8. My first car was a 1976 Chevrolet Nova 4 door that my great grandfather owned until he passed away. Even though it seemed to be more of an “Old person’s car” being a 4 door, it was fun to drive. I even had plans to restore it, but I never had enough money to do so. However, the last year or two I had the car, I started having more frequent problems with it, and I ultimately sold it after buying a 1993 truck.

  9. Listening to “The Car Doctor” podcast by Ron Ananian one question he commonly asks callers is do they have a scan tool (he says a $1,000 or $2,000 one should work and a subscription to say Mitchell online for your vehicle will help also) as you really need one now.

    One way to help your car live longer is carry out your repairs but car repair gets really expensive when you’re using the equivalent of the old “Magic Eight Ball” also known as Google and that’s before the substandard parts we get nowadays. Changing parts to fix a problem gets really “interesting” when you’re using the cheapest Chinesium parts off of Amazon.

    Something tells me the future will wind up looking a lot more like the movie “Demolition Man” than the movie “Pleasantville” or maybe in our case “Peasantville”.

    • Another out-of-touch talking head, like YouTuber Scotty Kilmer, whose recommendations invariably involve spending a fortune on tools youll use maybe once. At times it’s actually effective to just “pay the guy”. MOST fixes you can make with persistence and sweat, but even the “pros” know when to contract out.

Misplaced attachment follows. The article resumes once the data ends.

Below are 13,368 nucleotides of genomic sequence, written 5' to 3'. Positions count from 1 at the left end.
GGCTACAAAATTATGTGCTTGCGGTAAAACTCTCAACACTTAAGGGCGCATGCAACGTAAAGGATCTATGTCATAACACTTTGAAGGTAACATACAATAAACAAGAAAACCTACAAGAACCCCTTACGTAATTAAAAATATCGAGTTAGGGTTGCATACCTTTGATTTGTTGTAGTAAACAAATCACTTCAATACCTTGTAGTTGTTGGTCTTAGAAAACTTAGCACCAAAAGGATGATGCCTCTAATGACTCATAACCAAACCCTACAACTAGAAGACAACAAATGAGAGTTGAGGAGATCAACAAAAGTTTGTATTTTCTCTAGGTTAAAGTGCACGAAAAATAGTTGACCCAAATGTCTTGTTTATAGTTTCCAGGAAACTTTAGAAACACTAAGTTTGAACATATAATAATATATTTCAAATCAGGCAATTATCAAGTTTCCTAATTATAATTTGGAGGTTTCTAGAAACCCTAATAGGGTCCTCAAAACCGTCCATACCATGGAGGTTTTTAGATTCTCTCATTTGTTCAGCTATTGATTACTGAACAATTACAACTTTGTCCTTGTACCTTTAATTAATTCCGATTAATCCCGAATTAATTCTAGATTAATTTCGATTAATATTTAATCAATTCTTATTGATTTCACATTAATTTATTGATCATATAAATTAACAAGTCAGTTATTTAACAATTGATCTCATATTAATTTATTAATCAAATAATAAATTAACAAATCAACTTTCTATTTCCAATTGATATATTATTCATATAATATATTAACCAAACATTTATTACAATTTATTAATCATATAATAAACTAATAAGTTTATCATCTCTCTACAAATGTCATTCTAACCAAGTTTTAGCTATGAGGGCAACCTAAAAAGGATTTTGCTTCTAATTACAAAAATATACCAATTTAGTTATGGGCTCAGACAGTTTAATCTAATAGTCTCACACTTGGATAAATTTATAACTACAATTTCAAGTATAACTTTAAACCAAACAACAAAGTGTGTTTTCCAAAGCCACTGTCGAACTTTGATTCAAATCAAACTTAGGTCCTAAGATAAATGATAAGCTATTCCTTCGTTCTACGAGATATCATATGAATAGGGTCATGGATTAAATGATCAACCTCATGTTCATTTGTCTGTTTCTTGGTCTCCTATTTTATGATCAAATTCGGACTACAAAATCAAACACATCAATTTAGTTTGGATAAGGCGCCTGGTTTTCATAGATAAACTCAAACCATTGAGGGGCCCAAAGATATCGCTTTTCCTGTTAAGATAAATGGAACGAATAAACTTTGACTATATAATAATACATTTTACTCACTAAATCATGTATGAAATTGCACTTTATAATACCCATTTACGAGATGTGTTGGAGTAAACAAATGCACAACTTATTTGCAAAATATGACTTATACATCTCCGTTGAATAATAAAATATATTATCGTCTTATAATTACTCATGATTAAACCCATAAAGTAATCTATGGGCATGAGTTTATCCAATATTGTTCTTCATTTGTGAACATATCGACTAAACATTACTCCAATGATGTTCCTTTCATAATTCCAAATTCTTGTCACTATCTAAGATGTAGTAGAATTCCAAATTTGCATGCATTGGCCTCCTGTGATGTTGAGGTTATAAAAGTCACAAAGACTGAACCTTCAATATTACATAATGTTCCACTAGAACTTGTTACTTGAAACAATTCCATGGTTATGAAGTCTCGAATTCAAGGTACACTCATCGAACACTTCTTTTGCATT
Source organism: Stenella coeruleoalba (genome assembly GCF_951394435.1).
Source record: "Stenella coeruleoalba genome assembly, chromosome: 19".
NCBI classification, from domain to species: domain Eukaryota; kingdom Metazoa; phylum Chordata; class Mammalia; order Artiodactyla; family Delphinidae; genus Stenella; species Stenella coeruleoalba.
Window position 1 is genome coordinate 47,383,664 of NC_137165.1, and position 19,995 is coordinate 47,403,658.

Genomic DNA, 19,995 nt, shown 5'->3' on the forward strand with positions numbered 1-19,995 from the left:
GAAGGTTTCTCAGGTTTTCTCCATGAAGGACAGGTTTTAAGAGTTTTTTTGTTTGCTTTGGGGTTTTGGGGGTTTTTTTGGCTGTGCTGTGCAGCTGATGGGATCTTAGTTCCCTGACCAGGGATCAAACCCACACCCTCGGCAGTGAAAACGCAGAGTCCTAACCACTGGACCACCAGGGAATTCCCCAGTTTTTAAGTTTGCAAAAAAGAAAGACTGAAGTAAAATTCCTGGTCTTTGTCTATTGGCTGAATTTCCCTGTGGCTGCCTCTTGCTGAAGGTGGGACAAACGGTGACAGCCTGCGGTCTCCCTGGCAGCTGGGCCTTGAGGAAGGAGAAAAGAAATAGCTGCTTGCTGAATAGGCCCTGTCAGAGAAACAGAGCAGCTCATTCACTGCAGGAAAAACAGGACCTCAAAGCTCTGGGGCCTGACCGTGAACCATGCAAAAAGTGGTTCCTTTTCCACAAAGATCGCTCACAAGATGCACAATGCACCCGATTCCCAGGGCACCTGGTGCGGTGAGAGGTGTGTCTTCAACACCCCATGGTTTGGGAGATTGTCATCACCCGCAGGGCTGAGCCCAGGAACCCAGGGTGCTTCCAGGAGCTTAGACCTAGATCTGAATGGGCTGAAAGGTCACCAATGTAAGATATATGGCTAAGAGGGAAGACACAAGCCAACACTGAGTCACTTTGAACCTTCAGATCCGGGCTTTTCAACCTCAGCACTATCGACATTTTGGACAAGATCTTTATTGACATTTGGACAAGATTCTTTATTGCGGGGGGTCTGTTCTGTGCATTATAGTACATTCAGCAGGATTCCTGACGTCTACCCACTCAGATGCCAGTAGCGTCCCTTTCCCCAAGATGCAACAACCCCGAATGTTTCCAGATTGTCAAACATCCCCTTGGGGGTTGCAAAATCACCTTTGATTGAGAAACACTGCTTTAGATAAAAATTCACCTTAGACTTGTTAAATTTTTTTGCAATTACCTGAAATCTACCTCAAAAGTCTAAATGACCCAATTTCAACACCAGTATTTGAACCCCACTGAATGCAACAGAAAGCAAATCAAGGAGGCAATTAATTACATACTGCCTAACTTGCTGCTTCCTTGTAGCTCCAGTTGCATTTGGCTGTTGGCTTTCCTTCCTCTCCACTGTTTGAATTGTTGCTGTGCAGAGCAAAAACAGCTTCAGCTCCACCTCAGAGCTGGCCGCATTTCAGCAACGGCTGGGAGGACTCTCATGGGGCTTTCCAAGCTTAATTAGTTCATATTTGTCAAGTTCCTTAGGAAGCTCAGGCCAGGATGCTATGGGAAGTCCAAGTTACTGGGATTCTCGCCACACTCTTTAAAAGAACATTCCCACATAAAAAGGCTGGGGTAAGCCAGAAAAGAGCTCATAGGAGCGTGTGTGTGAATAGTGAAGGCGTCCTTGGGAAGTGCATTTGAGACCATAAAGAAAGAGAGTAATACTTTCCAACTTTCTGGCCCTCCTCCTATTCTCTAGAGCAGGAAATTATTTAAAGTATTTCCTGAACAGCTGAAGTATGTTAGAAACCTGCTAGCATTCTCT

• Kilmer gets his tools from company donations. I doubt he has paid for anything in decades. He is pretty out of touch and aloof to the things that drivers face these days.

  10. Reminds me of my first car, a mid 60s VW Bug…A 14 year old with a basic set of Craftsman tools and a shop manual could pull the engine and then rebuild it with parts ordered from JC Whitney (remember them). You could keep it running with a flat bladed screw driver, pliers and 12-13mm wrenches.

    • That Beetle was unlike most things Ferdinand Porsche designed…like the Tiger tank! SIMPLE, inexpensive, easy to produce and maintain.

    • The first engine I ever overhauled was a VW type 2 bus- and I was 8 years old at the time. Dad watched and advised, but I did the job and got paid for it. Still love the air cooled VeeDubs.